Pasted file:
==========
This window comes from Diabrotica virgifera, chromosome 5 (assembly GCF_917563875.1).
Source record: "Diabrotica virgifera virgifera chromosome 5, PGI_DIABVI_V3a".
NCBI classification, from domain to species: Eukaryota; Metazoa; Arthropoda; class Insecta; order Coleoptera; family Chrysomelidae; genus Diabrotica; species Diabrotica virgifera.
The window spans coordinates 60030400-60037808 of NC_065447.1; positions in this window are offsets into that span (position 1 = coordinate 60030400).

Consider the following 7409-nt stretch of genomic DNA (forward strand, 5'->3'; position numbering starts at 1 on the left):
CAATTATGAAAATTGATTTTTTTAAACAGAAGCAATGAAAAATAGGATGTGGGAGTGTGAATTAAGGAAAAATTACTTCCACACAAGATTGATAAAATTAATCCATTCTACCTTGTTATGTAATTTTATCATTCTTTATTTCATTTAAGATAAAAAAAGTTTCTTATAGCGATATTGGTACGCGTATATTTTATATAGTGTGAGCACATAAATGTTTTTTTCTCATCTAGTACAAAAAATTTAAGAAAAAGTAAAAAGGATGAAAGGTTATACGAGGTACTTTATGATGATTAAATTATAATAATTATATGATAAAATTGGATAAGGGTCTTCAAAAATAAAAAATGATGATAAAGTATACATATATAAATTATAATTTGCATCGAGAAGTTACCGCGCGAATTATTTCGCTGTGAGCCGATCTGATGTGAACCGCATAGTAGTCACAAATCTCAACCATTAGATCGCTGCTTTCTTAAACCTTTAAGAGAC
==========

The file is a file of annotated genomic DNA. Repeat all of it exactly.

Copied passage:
This window comes from Diabrotica virgifera, chromosome 5 (assembly GCF_917563875.1).
Source record: "Diabrotica virgifera virgifera chromosome 5, PGI_DIABVI_V3a".
NCBI classification, from domain to species: Eukaryota; Metazoa; Arthropoda; class Insecta; order Coleoptera; family Chrysomelidae; genus Diabrotica; species Diabrotica virgifera.
The window spans coordinates 60030400-60037808 of NC_065447.1; positions in this window are offsets into that span (position 1 = coordinate 60030400).

Consider the following 7409-nt stretch of genomic DNA (forward strand, 5'->3'; position numbering starts at 1 on the left):
CAATTATGAAAATTGATTTTTTTAAACAGAAGCAATGAAAAATAGGATGTGGGAGTGTGAATTAAGGAAAAATTACTTCCACACAAGATTGATAAAATTAATCCATTCTACCTTGTTATGTAATTTTATCATTCTTTATTTCATTTAAGATAAAAAAAGTTTCTTATAGCGATATTGGTACGCGTATATTTTATATAGTGTGAGCACATAAATGTTTTTTTCTCATCTAGTACAAAAAATTTAAGAAAAAGTAAAAAGGATGAAAGGTTATACGAGGTACTTTATGATGATTAAATTATAATAATTATATGATAAAATTGGATAAGGGTCTTCAAAAATAAAAAATGATGATAAAGTATACATATATAAATTATAATTTGCATCGAGAAGTTACCGCGCGAATTATTTCGCTGTGAGCCGATCTGATGTGAACCGCATAGTAGTCACAAATCTCAACCATTAGATCGCTGCTTTCTTAAACCTTTAAGAGAC